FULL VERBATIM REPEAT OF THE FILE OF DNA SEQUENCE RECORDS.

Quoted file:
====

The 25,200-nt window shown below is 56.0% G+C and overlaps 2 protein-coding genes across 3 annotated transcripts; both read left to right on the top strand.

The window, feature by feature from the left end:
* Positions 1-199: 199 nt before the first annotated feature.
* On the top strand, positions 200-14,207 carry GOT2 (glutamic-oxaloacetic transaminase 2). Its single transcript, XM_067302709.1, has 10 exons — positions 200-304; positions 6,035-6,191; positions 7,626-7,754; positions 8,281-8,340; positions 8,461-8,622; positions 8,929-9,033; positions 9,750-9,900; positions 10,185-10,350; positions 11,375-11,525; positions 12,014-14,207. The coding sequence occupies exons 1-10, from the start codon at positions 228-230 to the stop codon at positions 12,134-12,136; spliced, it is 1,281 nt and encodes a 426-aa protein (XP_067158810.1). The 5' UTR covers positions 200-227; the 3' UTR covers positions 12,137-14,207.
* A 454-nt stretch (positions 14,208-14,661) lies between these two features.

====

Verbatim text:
The 25,200-nt window shown below is 56.0% G+C and overlaps 2 protein-coding genes across 3 annotated transcripts; both read left to right on the top strand.

The window, feature by feature from the left end:
* Positions 1-199: 199 nt before the first annotated feature.
* On the top strand, positions 200-14,207 carry GOT2 (glutamic-oxaloacetic transaminase 2). Its single transcript, XM_067302709.1, has 10 exons — positions 200-304; positions 6,035-6,191; positions 7,626-7,754; positions 8,281-8,340; positions 8,461-8,622; positions 8,929-9,033; positions 9,750-9,900; positions 10,185-10,350; positions 11,375-11,525; positions 12,014-14,207. The coding sequence occupies exons 1-10, from the start codon at positions 228-230 to the stop codon at positions 12,134-12,136; spliced, it is 1,281 nt and encodes a 426-aa protein (XP_067158810.1). The 5' UTR covers positions 200-227; the 3' UTR covers positions 12,137-14,207.
* A 454-nt stretch (positions 14,208-14,661) lies between these two features.